iLet Bionic Pancreas


“I trusted it, after I learned it. It had to learn me, but I had to learn it.”


The iLet is a bi-hormonal automated pump for people with diabetes. It is the first of its kind created by Beta Bionics. The paradigm for care of diabetes is significantly different with this device because it uses insulin and glucagon in connection with a sensor to determine how much delivery of either drug is needed. I led the project through the first two phases of design research and prototyping to delivering an implementable user interface.

While this device is intended to automate as much of the work as possible, it is limited by the speed of insulin and glucagon and the unexpected and fallible nature of the human. Like automated cars and planes today, there is still a human at the wheel (at least for now) - this device is no different. And so, the negotiation and collaboration between the algorithm and the person using it is critical.


Be transparent

Show cause and effect. Use of the device will be better if the why is understood. 

Design for Safety

 Safety means intentional entry, customizable alarms and plain language. 


Take away as much interaction as possible without compromising safety. 

Be Respectful

 People with diabetes are smart, they are experts in their own care.


The interface can be found in it's entirety here on Github. 

Conceptual architecture that guided the interface design.


From left to right : Device status, Lock screen (showing glanceable device and BG status, and child lock), Home screen and Glucagon entry screen.


We built a web app to prototype the first version of the interface. We used a Yota Phone to test the contrast and the interaction with an eInk screen. Click through the prototype here.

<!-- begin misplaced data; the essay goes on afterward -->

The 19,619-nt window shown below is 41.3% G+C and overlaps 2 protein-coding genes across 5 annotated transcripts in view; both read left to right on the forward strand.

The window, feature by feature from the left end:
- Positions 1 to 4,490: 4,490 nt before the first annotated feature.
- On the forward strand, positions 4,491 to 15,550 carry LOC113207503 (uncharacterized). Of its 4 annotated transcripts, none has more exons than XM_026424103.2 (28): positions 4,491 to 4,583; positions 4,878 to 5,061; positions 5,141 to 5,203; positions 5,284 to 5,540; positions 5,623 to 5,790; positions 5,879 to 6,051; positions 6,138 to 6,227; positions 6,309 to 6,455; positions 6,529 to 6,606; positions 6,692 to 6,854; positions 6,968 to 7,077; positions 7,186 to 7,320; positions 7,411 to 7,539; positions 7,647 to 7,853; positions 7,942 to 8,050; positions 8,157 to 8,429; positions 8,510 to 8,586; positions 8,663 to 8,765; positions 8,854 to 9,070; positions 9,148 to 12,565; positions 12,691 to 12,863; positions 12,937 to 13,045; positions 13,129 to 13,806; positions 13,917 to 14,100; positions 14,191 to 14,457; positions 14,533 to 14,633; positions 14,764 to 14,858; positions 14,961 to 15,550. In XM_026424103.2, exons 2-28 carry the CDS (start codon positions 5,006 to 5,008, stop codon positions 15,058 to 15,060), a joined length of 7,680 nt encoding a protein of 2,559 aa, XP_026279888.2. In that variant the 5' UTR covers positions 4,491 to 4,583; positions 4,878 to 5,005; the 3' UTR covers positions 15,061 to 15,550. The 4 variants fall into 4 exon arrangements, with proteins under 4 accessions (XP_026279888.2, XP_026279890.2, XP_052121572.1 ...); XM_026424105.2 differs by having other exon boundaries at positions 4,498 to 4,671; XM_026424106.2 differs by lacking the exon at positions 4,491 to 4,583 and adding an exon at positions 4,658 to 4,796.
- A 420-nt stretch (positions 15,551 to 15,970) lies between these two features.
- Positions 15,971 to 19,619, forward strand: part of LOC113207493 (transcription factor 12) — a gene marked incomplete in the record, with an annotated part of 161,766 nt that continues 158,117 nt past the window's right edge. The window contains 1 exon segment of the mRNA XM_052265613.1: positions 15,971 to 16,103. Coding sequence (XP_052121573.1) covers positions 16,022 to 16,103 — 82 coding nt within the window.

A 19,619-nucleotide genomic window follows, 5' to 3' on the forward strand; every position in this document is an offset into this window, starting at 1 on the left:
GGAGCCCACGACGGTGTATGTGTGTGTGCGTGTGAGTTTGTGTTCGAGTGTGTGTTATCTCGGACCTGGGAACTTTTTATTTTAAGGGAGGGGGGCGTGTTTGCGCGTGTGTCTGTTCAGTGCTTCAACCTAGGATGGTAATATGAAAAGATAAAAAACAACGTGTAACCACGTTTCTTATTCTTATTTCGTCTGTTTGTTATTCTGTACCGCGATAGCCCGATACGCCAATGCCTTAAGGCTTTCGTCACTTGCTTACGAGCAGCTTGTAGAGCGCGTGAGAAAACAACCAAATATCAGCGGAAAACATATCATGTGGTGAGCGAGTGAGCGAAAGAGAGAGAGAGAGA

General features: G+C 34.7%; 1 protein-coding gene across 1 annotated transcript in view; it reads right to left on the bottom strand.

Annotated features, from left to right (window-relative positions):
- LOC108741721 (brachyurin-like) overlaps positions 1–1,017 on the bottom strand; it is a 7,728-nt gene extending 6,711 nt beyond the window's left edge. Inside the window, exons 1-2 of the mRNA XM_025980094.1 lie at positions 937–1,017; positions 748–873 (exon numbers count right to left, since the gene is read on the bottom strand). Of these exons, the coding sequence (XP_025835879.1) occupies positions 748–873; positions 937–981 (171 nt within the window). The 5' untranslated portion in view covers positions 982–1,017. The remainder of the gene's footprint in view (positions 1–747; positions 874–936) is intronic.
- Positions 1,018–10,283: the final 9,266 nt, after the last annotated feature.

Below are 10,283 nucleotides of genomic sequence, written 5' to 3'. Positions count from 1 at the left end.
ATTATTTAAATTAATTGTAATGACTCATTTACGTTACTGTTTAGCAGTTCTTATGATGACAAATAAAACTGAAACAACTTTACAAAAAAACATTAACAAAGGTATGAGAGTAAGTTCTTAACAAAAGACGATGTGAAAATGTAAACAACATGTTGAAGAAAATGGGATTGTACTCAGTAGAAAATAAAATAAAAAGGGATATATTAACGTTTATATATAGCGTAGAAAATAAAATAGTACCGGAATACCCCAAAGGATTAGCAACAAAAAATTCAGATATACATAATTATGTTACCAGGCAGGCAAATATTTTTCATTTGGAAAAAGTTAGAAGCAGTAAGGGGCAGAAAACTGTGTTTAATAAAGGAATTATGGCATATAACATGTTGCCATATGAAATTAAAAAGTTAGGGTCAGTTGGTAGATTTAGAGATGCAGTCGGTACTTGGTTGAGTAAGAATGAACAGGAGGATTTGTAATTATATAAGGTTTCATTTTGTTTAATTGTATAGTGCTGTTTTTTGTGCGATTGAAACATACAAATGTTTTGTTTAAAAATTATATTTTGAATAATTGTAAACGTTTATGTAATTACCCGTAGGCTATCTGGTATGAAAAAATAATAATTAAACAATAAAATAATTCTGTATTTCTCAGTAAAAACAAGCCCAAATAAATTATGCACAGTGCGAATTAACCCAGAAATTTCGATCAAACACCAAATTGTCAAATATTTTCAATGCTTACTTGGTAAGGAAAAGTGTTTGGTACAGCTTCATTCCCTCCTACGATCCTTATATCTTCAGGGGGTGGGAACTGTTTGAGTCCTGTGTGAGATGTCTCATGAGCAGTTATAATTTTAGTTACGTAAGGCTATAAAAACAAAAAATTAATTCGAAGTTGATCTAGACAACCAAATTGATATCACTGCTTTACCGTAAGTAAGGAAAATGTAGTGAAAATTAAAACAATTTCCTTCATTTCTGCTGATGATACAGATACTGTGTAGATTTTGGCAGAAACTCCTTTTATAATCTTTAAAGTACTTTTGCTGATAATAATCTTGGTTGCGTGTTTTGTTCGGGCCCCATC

We interviewed 15 people who had been in clinical trials with the previous version of the device with various stimuli and probes. We inquired about general topics and specific interactions.

“Because it’s a machine, it’s doing all these things for you – you don’t have to know all of that stuff – it’s neat to see, but you don’t have to know that.”'Need to know' now will be more like 'nice to know' with the iLet.

“The hard part was being honest to what your telling the device. The software could help you be more honest about what your eating…Like ‘your average meal is…”

  • Date : Jan 2014 - Dec 2016
  • Company : Beta Bionics
  • Team : Ian Jorgensen - Prototype & Interaction, Yoann Resmond - Graphic Design, Sara Krugman - Research & Interaction Design. Ed Damiano, Firas Al-Katib, Raj Setty, Rob Le Bordous.
  • Discription : This project started while I was working at Line Health Care Design Studio and it was brought to completion while working at Tidepool. Read more in depth about the design process here on the Tidepool Blog.

    Bionic Pancreas User Interface by Boston University and Tidepool Project is licensed under a Creative Commons Attribution-Share Alike 4.0 International License.